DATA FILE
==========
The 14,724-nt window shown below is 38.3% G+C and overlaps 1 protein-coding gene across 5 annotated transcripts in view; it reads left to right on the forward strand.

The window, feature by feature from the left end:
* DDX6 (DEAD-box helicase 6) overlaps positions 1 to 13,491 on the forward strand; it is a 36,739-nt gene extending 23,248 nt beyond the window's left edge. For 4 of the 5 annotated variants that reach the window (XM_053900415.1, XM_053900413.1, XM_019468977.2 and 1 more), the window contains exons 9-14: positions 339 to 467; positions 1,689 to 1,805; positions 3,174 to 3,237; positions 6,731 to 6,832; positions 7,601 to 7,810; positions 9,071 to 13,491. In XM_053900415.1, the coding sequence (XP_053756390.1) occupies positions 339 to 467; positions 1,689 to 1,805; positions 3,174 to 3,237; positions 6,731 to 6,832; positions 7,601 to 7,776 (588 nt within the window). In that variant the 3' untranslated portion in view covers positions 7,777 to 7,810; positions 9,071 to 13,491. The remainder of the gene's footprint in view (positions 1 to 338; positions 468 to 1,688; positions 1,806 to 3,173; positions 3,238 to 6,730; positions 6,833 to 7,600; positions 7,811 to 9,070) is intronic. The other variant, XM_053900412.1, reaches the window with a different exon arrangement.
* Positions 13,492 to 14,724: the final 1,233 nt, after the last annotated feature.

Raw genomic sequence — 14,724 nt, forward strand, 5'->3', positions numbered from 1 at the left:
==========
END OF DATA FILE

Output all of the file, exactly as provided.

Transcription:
The 14,724-nt window shown below is 38.3% G+C and overlaps 1 protein-coding gene across 5 annotated transcripts in view; it reads left to right on the forward strand.

The window, feature by feature from the left end:
* DDX6 (DEAD-box helicase 6) overlaps positions 1 to 13,491 on the forward strand; it is a 36,739-nt gene extending 23,248 nt beyond the window's left edge. For 4 of the 5 annotated variants that reach the window (XM_053900415.1, XM_053900413.1, XM_019468977.2 and 1 more), the window contains exons 9-14: positions 339 to 467; positions 1,689 to 1,805; positions 3,174 to 3,237; positions 6,731 to 6,832; positions 7,601 to 7,810; positions 9,071 to 13,491. In XM_053900415.1, the coding sequence (XP_053756390.1) occupies positions 339 to 467; positions 1,689 to 1,805; positions 3,174 to 3,237; positions 6,731 to 6,832; positions 7,601 to 7,776 (588 nt within the window). In that variant the 3' untranslated portion in view covers positions 7,777 to 7,810; positions 9,071 to 13,491. The remainder of the gene's footprint in view (positions 1 to 338; positions 468 to 1,688; positions 1,806 to 3,173; positions 3,238 to 6,730; positions 6,833 to 7,600; positions 7,811 to 9,070) is intronic. The other variant, XM_053900412.1, reaches the window with a different exon arrangement.
* Positions 13,492 to 14,724: the final 1,233 nt, after the last annotated feature.

Raw genomic sequence — 14,724 nt, forward strand, 5'->3', positions numbered from 1 at the left: